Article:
So-Med. It sounded like some sort of medical society or group but that didn't make any sense in the context of the story. A quick google showed it's actually a Moroccan-based conglomerate, a hotel chain in the Mediterranean and also a dynamic and growing brand of top quality self-adhesive products.
Then the penny dropped; it was an abbreviation for the term "social media". It not only sounded distinctly awkward and uncomfortable emanating from the vocal chords of a distinguished news reader with impeccable diction, but also disturbingly contrived, not to mention horrid on the ear.
I don't know where this abbreviation came from and I don't care, it just didn't sound right. Nevertheless it's part of the evolution of truncation, where everything from sport to news is trimmed to its essence and delivered in bite-sized morsels. I'm not lamenting this, in fact I'm an exponent of word economy, for example. However, some things are best left unsullied.
Social Media, or So-Med, at The Country is run by a cast of too many.
It's officially the domain of on-line Editor Hanoi Jane, although host Jamie Mackay has fashioned a vice-like grip over the Twittersphere.
He's commandeered that platform with the zeal of a Gestapo officer and has made it abundantly clear that he's the only one allowed to tweet under The Country name. I'm allowed one fortnightly tweet to reveal the results of the latest Global Dairy Trade Event and Hanoi is begrudgingly permitted show-content only Tweets.
The reason for this zealous defending of the Twitter handle is because he snobbishly views it as a class above the common So-Med platform, Facebook. In Jamie's eyes Facebook is the domain of unemployed minorities and Labour voters, while Twitter is a bastion of centre-right common sense and the odd bit of John Key porn; in other words, heavenly.
And that's not to mention the inherent wit of those on Twitter - you simply don't that kind of intellectual witticism among low-brow Facebook users.
It made me wonder how the Mackay's of yesteryear would pontificate their thoughts and opinions to the masses in those pre So-Med times. Really, talk-back radio and letters to the editor were the old forms of social media and before that it was the pub or over the fence.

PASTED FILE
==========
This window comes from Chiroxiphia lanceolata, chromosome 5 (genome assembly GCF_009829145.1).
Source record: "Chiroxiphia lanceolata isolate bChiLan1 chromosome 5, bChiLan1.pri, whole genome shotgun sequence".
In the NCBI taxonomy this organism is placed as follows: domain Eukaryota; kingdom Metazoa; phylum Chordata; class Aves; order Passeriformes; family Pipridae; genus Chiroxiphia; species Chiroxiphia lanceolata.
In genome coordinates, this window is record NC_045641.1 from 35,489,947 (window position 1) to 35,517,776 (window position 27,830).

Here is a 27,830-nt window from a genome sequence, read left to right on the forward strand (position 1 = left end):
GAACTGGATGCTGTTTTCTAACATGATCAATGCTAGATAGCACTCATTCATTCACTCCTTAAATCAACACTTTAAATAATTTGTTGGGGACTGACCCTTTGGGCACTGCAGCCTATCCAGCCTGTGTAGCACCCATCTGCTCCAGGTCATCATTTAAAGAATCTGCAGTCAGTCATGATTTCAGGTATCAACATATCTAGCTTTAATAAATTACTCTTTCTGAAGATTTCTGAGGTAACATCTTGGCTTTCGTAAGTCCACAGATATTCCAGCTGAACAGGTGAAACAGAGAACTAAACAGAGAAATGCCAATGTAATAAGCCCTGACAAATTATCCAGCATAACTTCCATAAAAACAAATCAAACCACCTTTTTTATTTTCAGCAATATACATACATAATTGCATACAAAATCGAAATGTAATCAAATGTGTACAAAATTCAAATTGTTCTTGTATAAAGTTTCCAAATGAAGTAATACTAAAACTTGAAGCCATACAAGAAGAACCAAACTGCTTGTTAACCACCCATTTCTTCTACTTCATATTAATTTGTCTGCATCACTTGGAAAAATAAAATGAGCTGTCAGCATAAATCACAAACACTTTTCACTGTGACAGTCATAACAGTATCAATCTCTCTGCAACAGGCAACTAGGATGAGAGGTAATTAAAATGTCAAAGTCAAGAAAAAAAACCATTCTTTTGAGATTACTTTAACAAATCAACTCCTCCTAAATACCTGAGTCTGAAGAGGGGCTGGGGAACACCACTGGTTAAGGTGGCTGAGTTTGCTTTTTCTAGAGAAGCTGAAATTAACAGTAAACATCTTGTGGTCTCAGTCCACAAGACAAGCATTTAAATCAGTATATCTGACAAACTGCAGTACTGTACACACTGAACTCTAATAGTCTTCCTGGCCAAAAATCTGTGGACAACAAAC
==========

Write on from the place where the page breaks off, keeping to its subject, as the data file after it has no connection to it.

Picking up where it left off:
We've always done it and I still occasionally listen to talk-back and read the odd letter. In fact, there was one letter that caught my eye in the Otago Daily Times earlier this week that restored my faith in the ironic and ultimately doomed nature of human-kind.
Hands-down the best day/night in Dunedin is the Craft Beer and Food Festival at Forsyth Barr Stadium. After three years of fine-tuning it's turned into the premiere day on the Dunners calendar and we're all set to go once again on November 12th.
Which brings me to the letter penned by an M.J. Howell from Lawrence (an hour south of Dunedin). Mr Howell announces he won't be attending the event this year, neither will his brother or friends from Invercargill. But why M.J. Howell?! Tell us why you won't be coming this year! I don't think I could abide it if you didn't at least make an appearance!
Thankfully, he explains it's because of the loud music that he says dominates the event.
He believes the organisers have lost the plot and you can't communicate anymore. All Mr Howell wants to do is enjoy a few brews and discuss the merits of them in a civilised manner, wot, wot!
Fair enough, we're all entitled to our opinion. Can I suggest you maybe turn your hearing aid up mate, or down, or stay at home or? No, I won't - that's rude. But I will say "typical". There's always someone... just when you find something that's almost perfect some old gimmer comes along and wants to ruin it.
I guess that's why we have forums like letters to the editor, talkback, Facebook and Twitter. Mercifully twitter only has 140 characters for you to use, not whole paragraphs and columns.
Maybe Mackay is onto something? I should send a Tweet!... if only I were allowed...